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Human composting: New York joins California in legalising alternative green burial option

Conventional cremations use 135 litres of fuel and pump 245 kilograms of CO2 into the atmosphere
Conventional cremations use 135 litres of fuel and pump 245 kilograms of CO2 into the atmosphere Copyright Canva
Copyright Canva
By Ben Anthony Horton with AFP
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New York has become the latest US state to legalise terramation - a way for environmentalists to protect the planet long after they’ve left it behind.


New York has become the latest US state to allow 'human composting'. It follows in the footsteps of California, which in September 2022 passed a law allowing the alternative burial method from 2027.

When it comes to funerals, cremation, embalming and casket burials are the most common ways of saying goodbye to our loved ones. But terramation, or 'natural organic reduction', is gaining traction as an alternative.

The process is far more eco-friendly than traditional methods, explained Californian politician Cristina Garcia, who sponsored the new legislation.

“With climate change and sea-level rise as very real threats to our environment, this is an alternative method of final disposition that won’t contribute emissions into our atmosphere,” she said.

What is body composting?

The body-composting process is called terramation, and uses organic reduction to convert bodies into soil. The unique form of decomposition is being introduced by US funeral care provider Return Home.

Corpses are placed in airtight vessels and surrounded by a bulking mixture of alfalfa and sawdust. These organics quickly accumulate and retain heat naturally, avoiding the costly fossil fuel expenditure of conventional crematoriums.

“Cremation takes 30 gallons (135 litres) of fuel and pumps about 540 pounds (245 kilograms) of CO2 into the atmosphere, so we've devised a system that runs about 90 per cent cleaner than that,” says Micah Truman, CEO of Return Home.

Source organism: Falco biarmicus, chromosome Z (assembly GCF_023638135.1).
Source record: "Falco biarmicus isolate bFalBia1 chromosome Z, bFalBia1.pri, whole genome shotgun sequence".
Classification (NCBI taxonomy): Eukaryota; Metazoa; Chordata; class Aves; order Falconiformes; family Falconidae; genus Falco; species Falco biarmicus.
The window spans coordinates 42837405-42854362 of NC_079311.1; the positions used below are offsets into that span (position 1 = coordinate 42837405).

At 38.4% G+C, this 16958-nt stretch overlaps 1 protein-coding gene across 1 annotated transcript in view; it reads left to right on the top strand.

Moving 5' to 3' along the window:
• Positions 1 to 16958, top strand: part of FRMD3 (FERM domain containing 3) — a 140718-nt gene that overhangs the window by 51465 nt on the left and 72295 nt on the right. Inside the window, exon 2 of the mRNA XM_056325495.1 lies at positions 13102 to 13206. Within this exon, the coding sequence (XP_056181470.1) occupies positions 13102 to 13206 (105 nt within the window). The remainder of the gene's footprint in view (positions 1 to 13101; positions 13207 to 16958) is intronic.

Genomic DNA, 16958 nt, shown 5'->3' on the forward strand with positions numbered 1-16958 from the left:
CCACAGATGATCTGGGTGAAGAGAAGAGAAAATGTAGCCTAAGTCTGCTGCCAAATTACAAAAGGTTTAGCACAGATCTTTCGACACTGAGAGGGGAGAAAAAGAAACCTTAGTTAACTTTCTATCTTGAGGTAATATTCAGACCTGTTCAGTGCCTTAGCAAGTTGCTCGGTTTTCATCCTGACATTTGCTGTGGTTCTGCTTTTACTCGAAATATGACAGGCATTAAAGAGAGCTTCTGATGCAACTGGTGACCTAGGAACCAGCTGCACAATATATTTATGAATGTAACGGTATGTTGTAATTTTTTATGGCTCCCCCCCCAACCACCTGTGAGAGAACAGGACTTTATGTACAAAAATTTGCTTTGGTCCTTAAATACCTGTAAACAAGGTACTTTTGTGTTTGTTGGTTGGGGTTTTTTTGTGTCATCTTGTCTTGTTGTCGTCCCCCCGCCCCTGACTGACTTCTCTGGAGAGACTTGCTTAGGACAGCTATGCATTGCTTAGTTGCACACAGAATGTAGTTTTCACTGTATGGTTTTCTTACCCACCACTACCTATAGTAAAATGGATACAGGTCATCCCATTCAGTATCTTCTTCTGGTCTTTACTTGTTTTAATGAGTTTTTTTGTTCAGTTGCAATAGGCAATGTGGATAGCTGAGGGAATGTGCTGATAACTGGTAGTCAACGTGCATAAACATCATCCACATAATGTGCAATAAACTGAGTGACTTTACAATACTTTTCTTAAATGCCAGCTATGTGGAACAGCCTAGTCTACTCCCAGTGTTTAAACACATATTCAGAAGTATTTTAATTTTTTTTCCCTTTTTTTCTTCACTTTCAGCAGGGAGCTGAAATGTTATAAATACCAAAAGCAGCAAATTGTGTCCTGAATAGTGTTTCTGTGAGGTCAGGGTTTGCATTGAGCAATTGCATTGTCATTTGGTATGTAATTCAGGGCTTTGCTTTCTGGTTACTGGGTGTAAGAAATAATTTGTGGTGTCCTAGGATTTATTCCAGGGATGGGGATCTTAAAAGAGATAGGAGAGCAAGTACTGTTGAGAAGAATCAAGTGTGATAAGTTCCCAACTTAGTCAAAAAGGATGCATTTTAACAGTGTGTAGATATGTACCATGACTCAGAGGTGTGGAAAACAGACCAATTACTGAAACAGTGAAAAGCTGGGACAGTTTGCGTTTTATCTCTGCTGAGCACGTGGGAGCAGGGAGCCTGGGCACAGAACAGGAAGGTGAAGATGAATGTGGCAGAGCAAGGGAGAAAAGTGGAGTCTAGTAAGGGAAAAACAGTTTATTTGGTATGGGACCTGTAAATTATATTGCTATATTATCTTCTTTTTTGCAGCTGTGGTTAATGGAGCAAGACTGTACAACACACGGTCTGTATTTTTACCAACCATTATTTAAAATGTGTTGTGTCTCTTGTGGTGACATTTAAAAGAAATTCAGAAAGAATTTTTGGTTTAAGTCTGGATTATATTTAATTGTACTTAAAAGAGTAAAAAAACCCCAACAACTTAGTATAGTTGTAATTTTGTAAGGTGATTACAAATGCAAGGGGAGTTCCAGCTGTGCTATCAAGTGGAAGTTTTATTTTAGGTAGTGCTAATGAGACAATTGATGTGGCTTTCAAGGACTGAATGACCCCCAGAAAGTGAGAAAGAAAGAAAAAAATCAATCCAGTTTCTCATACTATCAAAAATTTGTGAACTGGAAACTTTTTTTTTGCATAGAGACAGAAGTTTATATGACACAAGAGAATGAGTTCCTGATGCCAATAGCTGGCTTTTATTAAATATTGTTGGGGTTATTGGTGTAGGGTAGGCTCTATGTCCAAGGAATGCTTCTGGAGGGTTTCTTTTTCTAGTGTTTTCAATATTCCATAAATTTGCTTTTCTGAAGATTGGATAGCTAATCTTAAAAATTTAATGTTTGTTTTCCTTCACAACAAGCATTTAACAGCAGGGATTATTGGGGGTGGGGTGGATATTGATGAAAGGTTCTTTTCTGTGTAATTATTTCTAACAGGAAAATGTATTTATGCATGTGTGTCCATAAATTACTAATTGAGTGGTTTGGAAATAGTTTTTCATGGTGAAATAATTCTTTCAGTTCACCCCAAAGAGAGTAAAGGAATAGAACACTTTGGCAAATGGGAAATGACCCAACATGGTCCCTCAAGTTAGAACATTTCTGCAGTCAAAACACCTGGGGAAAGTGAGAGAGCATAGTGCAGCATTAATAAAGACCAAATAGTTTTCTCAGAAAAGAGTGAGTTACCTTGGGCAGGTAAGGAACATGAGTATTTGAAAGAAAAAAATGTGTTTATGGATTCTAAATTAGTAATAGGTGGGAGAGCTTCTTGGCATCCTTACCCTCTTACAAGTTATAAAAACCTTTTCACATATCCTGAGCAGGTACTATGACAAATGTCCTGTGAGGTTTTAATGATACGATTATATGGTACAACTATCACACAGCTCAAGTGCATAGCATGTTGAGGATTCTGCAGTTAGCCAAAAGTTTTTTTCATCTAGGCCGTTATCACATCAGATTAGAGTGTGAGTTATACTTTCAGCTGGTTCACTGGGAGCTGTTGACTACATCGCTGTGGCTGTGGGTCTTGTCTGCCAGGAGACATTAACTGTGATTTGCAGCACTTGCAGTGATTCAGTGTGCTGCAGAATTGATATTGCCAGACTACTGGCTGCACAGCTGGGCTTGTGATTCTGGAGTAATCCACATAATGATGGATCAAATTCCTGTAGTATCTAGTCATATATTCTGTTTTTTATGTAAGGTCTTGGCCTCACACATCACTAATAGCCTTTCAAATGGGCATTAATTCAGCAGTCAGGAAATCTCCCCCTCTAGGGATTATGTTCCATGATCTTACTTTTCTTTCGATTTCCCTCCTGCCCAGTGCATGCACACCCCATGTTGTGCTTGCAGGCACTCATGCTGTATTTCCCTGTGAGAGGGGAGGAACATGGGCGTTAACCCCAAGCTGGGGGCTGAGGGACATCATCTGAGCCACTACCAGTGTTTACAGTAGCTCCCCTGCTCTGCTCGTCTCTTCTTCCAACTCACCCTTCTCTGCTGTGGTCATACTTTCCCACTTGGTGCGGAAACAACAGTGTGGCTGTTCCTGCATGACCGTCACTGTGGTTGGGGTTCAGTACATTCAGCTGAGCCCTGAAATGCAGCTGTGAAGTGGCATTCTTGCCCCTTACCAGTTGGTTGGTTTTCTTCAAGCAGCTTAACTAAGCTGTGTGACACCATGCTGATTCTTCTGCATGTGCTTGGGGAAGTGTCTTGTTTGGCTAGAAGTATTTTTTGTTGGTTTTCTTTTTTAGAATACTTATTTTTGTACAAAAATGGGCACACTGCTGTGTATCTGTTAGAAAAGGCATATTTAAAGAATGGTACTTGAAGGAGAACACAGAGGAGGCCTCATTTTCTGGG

“We use a base of organics where the body is placed, and we simply close the lid. The heat keeps the microbial activity super active and at the end of a month, our body is pretty much transformed completely.

“When we’re done, we have soil that we can give the family."

Is cremation bad for the environment?

Getty Images
Annual CO2 emissions from cremations exceed 360,000 metric tonnes in the US every yearGetty Images

Conventional cremation methods require fuel to heat bodies to temperatures higher than 650 degrees Celsius.

To put this into perspective, 1.8 million Americans were cremated in 2020, with each ceremony releasing the same amount of greenhouse gas as two tanks of fuel from an average family car. As a result, annual CO2 emissions from these funerals exceeded 360,000 metric tonnes in the US alone.

Terramation offers a natural solution to this climate dilemma - returning our loved ones to the earth in a sensitive and sustainable fashion.

Cindy Armstrong’s 36-year-old son died from cancer and had asked for his remains to be composted.

“Now that I’ve gone through the process, I’m all for it,” she says.

“He didn't really like the thought of cremation. So about a year before he passed, he really researched it. And he decided that that is what he wanted. He just wanted to give back to nature."


While conventional cremation methods produce ashes for loved ones to scatter, terramation produces soil. It is a memento that can be used to fertilise gardens, farms or nearby woodland.

Until California and New York followed suit, the practice was legal in just four other US states: Colorado, Oregon, Vermont and Washington. But with more and more people looking to stay green in the grave, other parts of the nation are hoping to follow suit.

“We're hearing that there's about four or five additional states that currently have natural organic reduction on their books,” says Rob Goff, Executive Director of Washington State Funeral Director Association.

“For so many years, cremation or burial were the only choices. We're very fortunate to finally pass a legislative bill that allows human composting to take place."


Watch the video above to find out more about terramation.

Video editor • Ben Anthony Horton

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